With over 10 million users, Pinterest has certainly made an impression in the social media landscape. However, one issue I frequently hear from fellow Pinterest users is the desire for site analytics.
The social pinboard grew so rapidly and then appeared to hit a wall. Apart from the occasional tweak here and there to make the site more user friendly, analytics have yet to be incorporated into the platform like other networks such as Facebook and LinkedIn. So with a clear opportunity, a number of independent Pinterest analytics platforms have been appearing so I’ve tried them out and this is what I’ve found…
Pinerly focus on ‘Smart Visual Marketing’ by getting ‘your visual content seen by millions of people, Simple. Works like magic.’ It might not be ‘magic’, but still allows users to do the following:
- Start a Pinterest campaign using a single Pin.
- Measure your campaigns by comparing them to see what works best.
- Pinerly will suggest pins to engage your followers by observing your content.
- Follow other relevant pinners.
Pinalytics scrapes Pinterest and other social platforms and integrates with Google Analytics. The site is a bit rough around the edges but provides useful and varied data. User are able to:
- Search Pins, Boards and People using key words or terms.
- Log in using your Google Analytics account to view traffic that originated from Pinterest on your site.
Overall, this platform simply and attractively displays data about pins, boards or people, covering a wide variety of social platforms. This data can then be exported or copied to your clipboard.
Pinpuff is a free tool, its purpose being to measure your popularity on Pinterest. After signing up to the site, your ‘Pinfluence’ is calculated and you’re signed up for perks. Their aim is to ‘accurately measure Pinterest user’s influence, reach and virality on Pinterest.’ With a separate section for businesses to help them use Pinterest for ‘effective and targeted brand promotion’. The breakdown of the Pinfluence score provides the following:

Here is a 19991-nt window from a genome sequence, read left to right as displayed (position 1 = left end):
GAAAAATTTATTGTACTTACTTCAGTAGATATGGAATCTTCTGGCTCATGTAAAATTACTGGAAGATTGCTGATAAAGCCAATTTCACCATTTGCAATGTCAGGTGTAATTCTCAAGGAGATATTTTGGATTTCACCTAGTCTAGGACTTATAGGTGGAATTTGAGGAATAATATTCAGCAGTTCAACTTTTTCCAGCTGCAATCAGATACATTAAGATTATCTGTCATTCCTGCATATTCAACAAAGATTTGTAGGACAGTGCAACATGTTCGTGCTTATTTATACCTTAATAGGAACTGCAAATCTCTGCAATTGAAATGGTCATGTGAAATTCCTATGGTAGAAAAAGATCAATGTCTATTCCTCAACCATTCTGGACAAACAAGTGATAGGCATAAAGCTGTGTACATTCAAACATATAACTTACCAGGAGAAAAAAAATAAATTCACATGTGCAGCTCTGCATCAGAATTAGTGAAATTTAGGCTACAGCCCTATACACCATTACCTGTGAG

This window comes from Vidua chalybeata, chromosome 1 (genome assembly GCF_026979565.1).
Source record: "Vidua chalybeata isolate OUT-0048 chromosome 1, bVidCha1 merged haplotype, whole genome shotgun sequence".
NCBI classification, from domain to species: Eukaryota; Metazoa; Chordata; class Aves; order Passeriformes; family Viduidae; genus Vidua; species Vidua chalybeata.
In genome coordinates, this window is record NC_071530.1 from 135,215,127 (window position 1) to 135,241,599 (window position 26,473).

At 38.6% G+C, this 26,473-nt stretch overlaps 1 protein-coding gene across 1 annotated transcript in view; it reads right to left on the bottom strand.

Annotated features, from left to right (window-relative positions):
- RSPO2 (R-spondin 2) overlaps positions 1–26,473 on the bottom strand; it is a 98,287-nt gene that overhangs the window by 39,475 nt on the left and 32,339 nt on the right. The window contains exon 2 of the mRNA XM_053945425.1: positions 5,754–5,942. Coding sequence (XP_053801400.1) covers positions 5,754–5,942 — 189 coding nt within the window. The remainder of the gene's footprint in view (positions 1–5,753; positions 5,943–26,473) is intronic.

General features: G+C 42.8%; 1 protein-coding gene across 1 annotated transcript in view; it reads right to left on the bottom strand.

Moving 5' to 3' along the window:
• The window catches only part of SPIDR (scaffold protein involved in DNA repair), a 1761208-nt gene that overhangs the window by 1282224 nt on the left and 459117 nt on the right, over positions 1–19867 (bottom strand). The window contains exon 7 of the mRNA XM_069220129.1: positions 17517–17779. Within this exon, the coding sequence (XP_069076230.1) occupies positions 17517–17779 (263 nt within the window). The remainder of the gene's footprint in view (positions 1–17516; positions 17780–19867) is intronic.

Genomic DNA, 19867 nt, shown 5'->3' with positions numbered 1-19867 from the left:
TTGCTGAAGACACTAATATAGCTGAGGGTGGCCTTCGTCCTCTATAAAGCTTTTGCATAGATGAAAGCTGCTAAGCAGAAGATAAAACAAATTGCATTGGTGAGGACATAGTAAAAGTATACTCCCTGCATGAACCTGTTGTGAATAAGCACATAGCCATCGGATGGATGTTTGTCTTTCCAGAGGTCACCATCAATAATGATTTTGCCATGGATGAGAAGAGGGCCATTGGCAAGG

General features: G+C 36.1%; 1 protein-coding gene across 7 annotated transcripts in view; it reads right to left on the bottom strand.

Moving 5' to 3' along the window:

- Reach, activity and virality scores with a descriptions of how they are calculated.
- A breakdown of the analytics for each individual board.
- Other quick stats such as most popular boards, number of likes, repins, liked, boards, etc.
Overall this platform offers a nice variety of useful statistics for individual users and businesses.
Repinly simply helps users find popular boards, pins, pinners. The homepage display ‘trending pins’ to show users what is popular. Once logged in, you are provided with the following:
- A Pinterest score – after reading the small print I found out this was calculated by popularity, activity, and influence on Pinterest and the top is score is 100.
- Popularity – this is simply how many followers you have and how many you are following.
Overall, this is probably my least favourite of the lot. Your Pinterest score is the largest thing on the screen in a big red box and seems slightly irrelevant. This platform is good for an overview of what is popular on Pinterest, but not for personalised specific statistics.
PinReach (formerly PinClout) was launched earlier this year but has since been sold as ‘I (Chris Fay) have made the decision to accept a position with Google, the result of which means a conflict of interest barring my continued development on PinReach.’ So that is one less platform for us to choose from.
I am pleased there are so many Pinterest analytics tools to choose from now. Having tried and tested them all, I would have to say that my favourite is probably Pinpuff, even with its slightly ridiculous name, I found the analytics it provided to be really useful and a good range for users and businesses.